The Impact of COVID-19 in Georgia’s Diverse Communities and Immigrants

As communities in Georgia grapple with the ongoing pandemic, the economic recesion. Specific groups are disproportionate affected because of specific challenges like language, limited mobility, diverse documentation, and cultural competency.

While at the begining of the public health crisis it was clear how unprepared mainstream organizations were to serve immigrants, rural communities were likely never ready to cope with the everyday needs of their residents. The pandemic only exacerbated that reality.

As The New American Economy in their national report note, without targeted efforts to promote equitable disaster response and recovery, these communities not only will never be able to recuperate, they will also be more vulnerable to future emergencies.

The findings in the report come from the Georgia-specific effort the Latino Community Fund (LCF Georgia) and the Atlanta Mayor’s Office of Immigrant Affairs and their outreach team engage in for several months at the beginning of 2021.

The Atlanta Mayor’s Office of Immigrant Affairs and the LCF Georgia team worked around the clock to complete 900 surveys. Data was structured for analysis and clarity following a rigorous academic methodology.

It is our hope this report informs policy, decision-making, investments and transformative thinking as we finish 2021 with over 25,000 COVID-19 deaths in the state and many more thousand individuals suffering from the long term effects of the virus, death of our loved ones, suffering and limitations to able to afford basic necesities to survive.

Key Findings

  • Immigrants were disproportionally affected as being laid off, having hours reduced in their jobs or closing businesses. 
  • 56.2% of respondents living outside Metro Atlanta either lost a job or had their hours reduced.
  • Two-thirds of immigrants who answered the survey do not have access to work remotely and do not have access to sick leave (66.7% and 72.1% respectively).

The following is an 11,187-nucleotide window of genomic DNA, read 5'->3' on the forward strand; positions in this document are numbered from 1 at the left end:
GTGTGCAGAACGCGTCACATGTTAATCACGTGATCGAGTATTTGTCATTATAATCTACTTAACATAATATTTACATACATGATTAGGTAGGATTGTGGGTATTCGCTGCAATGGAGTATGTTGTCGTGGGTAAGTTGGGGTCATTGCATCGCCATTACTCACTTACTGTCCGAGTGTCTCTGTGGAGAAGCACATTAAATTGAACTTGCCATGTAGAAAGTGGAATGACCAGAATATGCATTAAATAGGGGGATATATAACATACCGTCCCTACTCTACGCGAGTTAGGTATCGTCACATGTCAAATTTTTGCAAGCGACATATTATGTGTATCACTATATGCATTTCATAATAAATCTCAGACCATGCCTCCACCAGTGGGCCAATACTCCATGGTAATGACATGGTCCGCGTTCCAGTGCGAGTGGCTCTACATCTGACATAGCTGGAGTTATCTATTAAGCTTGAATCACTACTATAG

• The vast majority of people living outside of Metro Atlanta do not have access to work remotely or paid sick leave (79.5% and 88.9% respectively).
  • Both immigrants and non-immigrants report financial concerns as the overwhelming reason behind their decision to not get health care when needed (60% and 57.1%). The numbers do not vary much when comparing Metro and outside Metro Atlanta (60%).
  • Over 1/4 of immigrants worry their children are behind academically. 16.1% for non-immigrants.
  • Only a third of immigrants report having paid rent or mortgage on time compared to 69% of children of immigrants or non-immigrants (68.4% and 69.1% respectively).
  • Over half of all individuals report having concerns about paying utilities and bills (immigrants) and debt (children of immigrants and non-immigrants) in the next month.
  • 41% of immigrants report having concerns about getting enough food for the next month.
  • Over 60% of respondents from outside of Metro Atlanta report reducing expenses to be able to meet housing expenses.
  • Over 40% of all outside of Metro residents (immigrants and non-immigrants) report having concerns about paying bills, rent or mortgage, debts and healthcare expenses in the next month.

You can download the report here or scroll below to read it.

Recent Posts

  • NOW is a good time to rescind Title 42

    The Latino Community Fund Inc (LCF Georgia) welcomes the Biden Administration decision to end Title 42 and encourages our congressional representatives and Senators to support this important step towards returning to established legal processes for asylum seekers publicly. What is Title 42? Title 42 is a World War II-era public health law granting the government... Read More
  • The History of Black History Month

    What is Black History Month? Dr. Carter G. Woodsen, was a Harvard Historian, who founded the Association for the Study of African American Life and History (ASALH). He worked to ensure the many contributions of African Americans were recognized and not forgotten or ignored. In 1926 the ASALH began to formally highlight black history with... Read More



Your email address will not be published. Required fields are marked *